Congressional hearings aren't always contentious; but an hour-long hearing on the Internet of Things held by the House Subcommittee on Courts, Intellectual Property, and the Internet on Tuesday was decidedly warm and fuzzy. It may have had something to do with the lopsided roster of witnesses, which, rather than including even one privacy advocate, consisted entirely of representatives from industry groups: The App Association, the Information Technology Industry Council, the Alliance of Automobile Manufacturers, and the Consumer Electronics Association.
Gary Shapiro, president and CEO of CEA, participated in the meeting, as did Subcommittee Chairman Rep. Darrell Issa (R-CA), who once served as chair of CEA, which owns and produces the monstrous annual tech event CES. Mr. Shapiro made a point of noting that 900, or 25%, of the 3,600 exhibitors at the most recent CES event showcased IoT related products.
So, it comes as no surprise that the general consensus among witnesses was that innovators should be free to innovate without the threat of overreaching privacy legislation getting in the way. Connected windshield wipers anyone?
Privacy and data security concerns took a back seat, as Mr. Issa tossed what he directly referred to as "softballs" at witnesses. Still, there were some questions regarding privacy implications of the massive IoT consumer data grab from Rep. Jerrold Nadler (D-NY), who asked Mr. Shapiro about the need for stronger mandates when it comes to notice of data collection and use.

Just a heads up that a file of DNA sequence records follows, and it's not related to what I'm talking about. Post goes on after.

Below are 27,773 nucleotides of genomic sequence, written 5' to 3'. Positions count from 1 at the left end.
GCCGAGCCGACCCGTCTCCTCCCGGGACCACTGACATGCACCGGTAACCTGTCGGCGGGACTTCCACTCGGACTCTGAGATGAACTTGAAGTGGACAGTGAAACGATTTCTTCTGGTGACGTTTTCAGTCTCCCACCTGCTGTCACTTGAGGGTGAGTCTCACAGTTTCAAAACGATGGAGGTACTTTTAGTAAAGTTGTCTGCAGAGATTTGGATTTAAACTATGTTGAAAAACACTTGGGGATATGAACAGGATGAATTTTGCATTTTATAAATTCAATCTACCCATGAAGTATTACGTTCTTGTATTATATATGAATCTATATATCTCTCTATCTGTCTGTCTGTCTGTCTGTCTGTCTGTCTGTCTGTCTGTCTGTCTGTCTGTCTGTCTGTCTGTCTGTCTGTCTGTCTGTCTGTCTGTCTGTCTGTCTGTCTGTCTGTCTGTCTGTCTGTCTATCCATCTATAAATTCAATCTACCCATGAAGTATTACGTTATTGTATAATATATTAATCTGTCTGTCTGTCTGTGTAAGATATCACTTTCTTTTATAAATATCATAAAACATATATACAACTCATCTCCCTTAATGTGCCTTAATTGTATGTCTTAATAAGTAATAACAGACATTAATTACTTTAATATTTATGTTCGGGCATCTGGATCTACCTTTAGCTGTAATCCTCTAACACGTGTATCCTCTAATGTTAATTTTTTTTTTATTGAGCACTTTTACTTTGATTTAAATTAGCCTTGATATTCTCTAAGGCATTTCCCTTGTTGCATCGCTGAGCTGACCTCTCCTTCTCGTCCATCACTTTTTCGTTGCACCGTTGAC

Mr. Shapiro's response: "If you put too much of a line around privacy you're trading off opportunities for new services that consumers will desire. I think what companies have an obligation to provide is transparency ... and the consumers can make a reasonable decision about what they're willing to give up in return for sharing some of their privacy."
He went on to stress that a government mandate for clear and conspicuous notice of data collection is unnecessary. The Federal Trade Commission is already doing a good job of handling that on a case-by-case basis, he said, reminding the crowd that plenty of lawyers will be happy to sue if proper notice is not given.
The fact is that, quite often, industry's conception of clear notice is far different from what's expected by consumers; Mr. Shapiro's suggestion that lawsuits are appropriate protection is indicative of this prevailing industry approach. When you buy an IoT-enabled designer handbag or bottle of booze, or the next time you walk into a mall with a shopping app-laden phone, don't expect a giant sign telling you the data might be used for ad targeting or shared with countless third parties. Industry is forming a maze of data sharing partnerships based on IoT products, and congress should make an effort to truly understand the impact from a privacy and security perspective.